You also need to deal with the pragmatic issues associated with the deployment of mobile devices – for example, ensuring that you have adequate WiFi/internet bandwidth to deal with multiple devices accessing your network simultaneously; setting up a ‘guest’ network for students’ personal devices, which provides internet access but is separate from the school’s intranet; providing secure individual storage for devices; complying with privacy legislation, such as GDPR; meeting the statutory requirements for keeping children safe; ensuring that students’ devices are appropriately insured and have suitable protective cases; and providing sufficient school devices to supplement those brought in by students.
Introducing a BYO strategy is not an easy or cheap option – so you need to think carefully about whether it is the best use of your school’s limited resources. The current context in which English schools operate is framed by the National Curriculum and assessment regimes that lend themselves to traditional pedagogical approaches (Twining et al., 2017). The balance of research evidence seems to suggest that such approaches do not benefit from digital technology (Luckin et al., 2012). However, if you want to go beyond the National Curriculum and help prepare students to flourish in the world outside formal education, then investing in the technologies that are a core part of the changes taking place in beyond school is essential. In that context, introducing a BYO strategy is probably the best option.
Acknowledgement: I would like to thank Jess Twining for her insightful teacher-eye view of ways in which the article could be improved.
Baird A (2012) Good idea? Available at: http://www.learner.org/courses/neuroscience/common_includes/ si_flowplayer.html?pid=2383 (accessed 18 September 2018).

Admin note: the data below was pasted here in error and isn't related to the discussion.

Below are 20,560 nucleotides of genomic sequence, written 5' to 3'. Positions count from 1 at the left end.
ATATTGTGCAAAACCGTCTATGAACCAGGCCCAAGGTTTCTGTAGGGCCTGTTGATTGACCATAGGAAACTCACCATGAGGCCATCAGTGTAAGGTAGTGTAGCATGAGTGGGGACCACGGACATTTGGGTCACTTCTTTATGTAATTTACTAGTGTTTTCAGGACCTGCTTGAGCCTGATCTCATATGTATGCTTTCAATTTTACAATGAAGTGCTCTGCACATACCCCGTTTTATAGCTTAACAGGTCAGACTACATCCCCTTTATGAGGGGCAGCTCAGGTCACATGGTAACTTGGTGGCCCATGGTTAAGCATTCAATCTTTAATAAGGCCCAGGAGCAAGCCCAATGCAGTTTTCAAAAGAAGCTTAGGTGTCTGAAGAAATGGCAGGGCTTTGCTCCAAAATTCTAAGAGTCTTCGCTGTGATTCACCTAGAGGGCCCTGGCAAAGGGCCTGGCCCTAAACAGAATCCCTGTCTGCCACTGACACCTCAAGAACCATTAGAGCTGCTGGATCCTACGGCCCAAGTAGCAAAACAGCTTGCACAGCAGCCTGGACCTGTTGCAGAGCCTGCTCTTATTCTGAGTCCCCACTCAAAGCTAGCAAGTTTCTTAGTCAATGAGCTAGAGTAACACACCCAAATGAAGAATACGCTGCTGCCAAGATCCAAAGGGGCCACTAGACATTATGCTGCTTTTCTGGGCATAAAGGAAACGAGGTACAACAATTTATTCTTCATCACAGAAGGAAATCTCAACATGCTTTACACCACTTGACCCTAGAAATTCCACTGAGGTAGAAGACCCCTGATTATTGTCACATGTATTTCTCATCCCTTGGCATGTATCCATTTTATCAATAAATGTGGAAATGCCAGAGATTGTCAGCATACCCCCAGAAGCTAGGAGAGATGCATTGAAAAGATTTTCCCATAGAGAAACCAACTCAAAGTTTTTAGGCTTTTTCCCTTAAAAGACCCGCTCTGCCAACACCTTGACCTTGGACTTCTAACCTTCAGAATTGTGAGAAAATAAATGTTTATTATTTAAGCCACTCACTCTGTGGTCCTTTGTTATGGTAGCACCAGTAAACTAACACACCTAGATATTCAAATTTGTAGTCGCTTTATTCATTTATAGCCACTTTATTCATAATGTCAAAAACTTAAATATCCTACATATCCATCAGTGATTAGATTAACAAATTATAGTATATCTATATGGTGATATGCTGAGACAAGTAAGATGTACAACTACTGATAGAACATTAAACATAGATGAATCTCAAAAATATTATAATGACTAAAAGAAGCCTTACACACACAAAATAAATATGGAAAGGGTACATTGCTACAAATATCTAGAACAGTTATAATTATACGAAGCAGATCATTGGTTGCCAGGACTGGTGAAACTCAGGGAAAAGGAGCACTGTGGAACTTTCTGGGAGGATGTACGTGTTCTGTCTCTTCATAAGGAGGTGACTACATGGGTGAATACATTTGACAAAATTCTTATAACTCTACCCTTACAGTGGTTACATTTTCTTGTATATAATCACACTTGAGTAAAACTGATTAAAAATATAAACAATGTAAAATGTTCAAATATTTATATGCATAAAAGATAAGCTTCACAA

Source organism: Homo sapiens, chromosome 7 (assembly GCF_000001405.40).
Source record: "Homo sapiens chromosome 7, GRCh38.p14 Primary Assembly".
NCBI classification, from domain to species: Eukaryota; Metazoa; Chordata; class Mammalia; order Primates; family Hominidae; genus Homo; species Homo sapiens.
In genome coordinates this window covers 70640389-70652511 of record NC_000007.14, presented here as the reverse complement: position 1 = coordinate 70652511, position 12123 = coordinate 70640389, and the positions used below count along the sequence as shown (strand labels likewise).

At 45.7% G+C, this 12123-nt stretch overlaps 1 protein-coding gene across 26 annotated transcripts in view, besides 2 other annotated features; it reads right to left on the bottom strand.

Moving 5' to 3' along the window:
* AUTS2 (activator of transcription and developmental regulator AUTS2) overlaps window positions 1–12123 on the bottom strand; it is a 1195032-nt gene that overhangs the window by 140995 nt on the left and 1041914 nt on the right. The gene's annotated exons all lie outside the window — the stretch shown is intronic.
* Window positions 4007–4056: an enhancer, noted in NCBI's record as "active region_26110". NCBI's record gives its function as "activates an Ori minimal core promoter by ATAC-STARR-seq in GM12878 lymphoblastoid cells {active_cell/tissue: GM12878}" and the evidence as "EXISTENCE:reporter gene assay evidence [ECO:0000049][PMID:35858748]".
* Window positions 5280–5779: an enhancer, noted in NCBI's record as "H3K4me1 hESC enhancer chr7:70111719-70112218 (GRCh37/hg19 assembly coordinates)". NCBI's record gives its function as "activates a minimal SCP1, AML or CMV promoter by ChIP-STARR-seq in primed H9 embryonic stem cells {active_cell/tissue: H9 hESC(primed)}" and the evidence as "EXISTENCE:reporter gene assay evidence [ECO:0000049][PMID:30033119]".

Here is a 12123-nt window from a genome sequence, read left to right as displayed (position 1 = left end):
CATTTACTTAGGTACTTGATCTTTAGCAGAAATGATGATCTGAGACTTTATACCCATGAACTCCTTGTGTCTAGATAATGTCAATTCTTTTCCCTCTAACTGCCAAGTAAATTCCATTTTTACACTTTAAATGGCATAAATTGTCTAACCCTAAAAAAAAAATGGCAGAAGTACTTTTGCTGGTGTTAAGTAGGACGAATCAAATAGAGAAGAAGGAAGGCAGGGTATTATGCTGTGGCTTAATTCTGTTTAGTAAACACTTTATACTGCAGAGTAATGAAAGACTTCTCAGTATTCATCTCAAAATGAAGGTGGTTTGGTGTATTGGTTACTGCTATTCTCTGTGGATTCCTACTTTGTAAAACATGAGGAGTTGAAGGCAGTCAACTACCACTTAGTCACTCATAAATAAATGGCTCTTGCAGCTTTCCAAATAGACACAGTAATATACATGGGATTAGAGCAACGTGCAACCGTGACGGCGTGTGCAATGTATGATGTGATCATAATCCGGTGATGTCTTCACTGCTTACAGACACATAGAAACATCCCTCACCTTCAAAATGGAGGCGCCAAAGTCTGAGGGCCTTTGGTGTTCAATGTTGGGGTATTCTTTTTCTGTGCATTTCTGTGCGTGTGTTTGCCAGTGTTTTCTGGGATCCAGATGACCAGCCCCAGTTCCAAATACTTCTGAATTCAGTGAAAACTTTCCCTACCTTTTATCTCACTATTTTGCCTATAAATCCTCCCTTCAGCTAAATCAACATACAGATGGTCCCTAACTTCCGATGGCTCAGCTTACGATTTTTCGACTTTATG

BBC (2018) Ofsted chief inspector backs ban on phones in schools. BBC News, 21 June 2018. Available at: https://www.bbc.co.uk/news/education-44553705 (accessed 18 September 2018).
Luckin R, Bligh B, Manches A et al. (2012) Decoding learning: The proof, promise and potential of digital education. London: Nesta. Available at: https://www.nesta.org.uk/report/decoding-learning/ (accessed 18 September 2018).
Smith R (2018) France bans smartphones from schools. CNN World +, 31 July 2018. Available at: https://edition.cnn.com/2018/07/31/europe/france-smartphones-school-ban-intl/index.html (accessed 18 September 2018).
Twining P (2018) 5 reasons why mobile phones should not be banned in schools. In: OU News. Available at: https://ounews.co/education-languages-health/education/5-reasons-why-mobile-phones-should-not-be-banned-in-schools/ (accessed 18 September 2018).
Twining P et al. (2017) NP3: New purposes, new practices, new pedagogy: Meta-analysis report. London: Society for Educational Studies. Available at: http://edfutures.net/NP3 (accessed 18 September 2018).
If you’re thinking about this approach for your context, you can see how one secondary school has communicated and managed a BYOD approach for their sixth form in this document
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Leadership of Education Technology in Schools